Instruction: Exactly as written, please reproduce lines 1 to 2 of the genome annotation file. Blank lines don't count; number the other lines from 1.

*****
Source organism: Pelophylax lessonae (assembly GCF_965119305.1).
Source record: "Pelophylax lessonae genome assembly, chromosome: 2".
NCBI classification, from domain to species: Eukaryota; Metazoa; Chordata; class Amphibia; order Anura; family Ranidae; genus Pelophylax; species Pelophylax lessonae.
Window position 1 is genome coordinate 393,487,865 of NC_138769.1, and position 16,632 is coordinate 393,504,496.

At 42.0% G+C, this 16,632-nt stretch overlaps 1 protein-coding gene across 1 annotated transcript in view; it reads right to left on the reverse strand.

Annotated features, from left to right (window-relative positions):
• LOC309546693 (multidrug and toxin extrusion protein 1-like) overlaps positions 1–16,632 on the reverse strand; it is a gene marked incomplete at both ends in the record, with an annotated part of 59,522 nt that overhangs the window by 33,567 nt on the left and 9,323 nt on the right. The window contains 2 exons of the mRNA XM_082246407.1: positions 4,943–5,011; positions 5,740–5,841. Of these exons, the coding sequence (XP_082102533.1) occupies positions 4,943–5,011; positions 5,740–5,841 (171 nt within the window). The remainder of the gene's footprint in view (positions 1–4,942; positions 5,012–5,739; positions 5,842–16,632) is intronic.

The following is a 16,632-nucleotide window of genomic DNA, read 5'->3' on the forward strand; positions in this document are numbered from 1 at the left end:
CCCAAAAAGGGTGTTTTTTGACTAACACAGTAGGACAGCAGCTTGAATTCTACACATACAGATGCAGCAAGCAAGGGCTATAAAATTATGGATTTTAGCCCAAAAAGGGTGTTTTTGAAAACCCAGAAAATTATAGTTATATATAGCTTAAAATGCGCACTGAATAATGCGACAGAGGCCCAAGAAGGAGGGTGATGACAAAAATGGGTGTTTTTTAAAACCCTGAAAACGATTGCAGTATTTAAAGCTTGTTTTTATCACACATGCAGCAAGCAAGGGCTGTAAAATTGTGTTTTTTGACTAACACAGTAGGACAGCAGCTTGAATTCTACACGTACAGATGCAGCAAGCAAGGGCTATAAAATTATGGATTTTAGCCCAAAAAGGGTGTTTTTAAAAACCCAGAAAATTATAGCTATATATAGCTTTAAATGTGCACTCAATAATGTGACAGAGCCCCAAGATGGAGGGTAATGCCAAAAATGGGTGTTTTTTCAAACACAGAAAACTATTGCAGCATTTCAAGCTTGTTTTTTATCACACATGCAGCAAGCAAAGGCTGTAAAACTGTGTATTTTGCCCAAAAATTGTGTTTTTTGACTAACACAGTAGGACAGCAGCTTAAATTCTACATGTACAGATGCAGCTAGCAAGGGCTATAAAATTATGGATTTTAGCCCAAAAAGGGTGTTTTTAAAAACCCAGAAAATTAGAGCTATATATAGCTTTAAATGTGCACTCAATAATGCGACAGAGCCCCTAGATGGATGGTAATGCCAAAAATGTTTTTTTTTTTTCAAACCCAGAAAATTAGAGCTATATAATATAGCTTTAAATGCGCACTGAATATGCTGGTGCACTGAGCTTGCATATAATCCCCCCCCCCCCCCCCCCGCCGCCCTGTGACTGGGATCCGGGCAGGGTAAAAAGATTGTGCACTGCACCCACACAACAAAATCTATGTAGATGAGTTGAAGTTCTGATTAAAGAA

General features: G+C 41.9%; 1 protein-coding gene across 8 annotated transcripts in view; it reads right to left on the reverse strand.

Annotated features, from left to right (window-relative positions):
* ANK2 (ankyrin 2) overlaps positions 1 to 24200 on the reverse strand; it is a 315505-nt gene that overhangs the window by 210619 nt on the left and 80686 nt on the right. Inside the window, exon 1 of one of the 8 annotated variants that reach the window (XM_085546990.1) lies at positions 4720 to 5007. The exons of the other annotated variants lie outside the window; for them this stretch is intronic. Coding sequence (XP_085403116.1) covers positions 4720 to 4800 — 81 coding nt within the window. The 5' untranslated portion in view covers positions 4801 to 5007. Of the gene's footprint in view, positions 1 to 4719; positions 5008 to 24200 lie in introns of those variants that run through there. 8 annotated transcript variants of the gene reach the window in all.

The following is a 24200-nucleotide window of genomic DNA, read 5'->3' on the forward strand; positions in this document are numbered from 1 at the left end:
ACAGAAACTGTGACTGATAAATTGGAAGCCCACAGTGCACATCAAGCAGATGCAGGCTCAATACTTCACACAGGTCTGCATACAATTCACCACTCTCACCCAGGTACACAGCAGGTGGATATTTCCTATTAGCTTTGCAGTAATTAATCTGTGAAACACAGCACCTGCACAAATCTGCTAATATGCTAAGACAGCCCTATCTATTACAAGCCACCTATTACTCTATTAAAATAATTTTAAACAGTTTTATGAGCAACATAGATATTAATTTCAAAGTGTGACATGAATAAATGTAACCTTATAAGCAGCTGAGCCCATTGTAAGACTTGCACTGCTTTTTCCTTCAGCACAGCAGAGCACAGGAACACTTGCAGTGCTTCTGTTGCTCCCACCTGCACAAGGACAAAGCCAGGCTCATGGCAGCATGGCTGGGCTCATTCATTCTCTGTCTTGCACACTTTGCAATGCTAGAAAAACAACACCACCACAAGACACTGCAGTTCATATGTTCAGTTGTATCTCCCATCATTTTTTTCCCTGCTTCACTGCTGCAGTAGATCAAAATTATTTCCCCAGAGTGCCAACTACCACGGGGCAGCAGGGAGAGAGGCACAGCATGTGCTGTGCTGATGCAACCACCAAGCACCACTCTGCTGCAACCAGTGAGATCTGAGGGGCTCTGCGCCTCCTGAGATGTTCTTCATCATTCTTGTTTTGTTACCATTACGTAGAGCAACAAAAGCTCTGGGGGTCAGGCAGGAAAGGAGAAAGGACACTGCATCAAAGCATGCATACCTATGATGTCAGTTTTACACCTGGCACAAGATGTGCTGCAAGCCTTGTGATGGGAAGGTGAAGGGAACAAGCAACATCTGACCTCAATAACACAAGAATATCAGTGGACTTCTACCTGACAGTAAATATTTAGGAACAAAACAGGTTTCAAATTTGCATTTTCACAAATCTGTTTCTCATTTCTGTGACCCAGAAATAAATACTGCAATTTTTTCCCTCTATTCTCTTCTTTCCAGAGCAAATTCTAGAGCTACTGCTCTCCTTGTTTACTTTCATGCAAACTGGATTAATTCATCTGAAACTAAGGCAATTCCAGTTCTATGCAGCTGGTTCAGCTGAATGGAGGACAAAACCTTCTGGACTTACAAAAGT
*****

Source organism: Pelophylax lessonae (assembly GCF_965119305.1).
Source record: "Pelophylax lessonae genome assembly, chromosome: 2".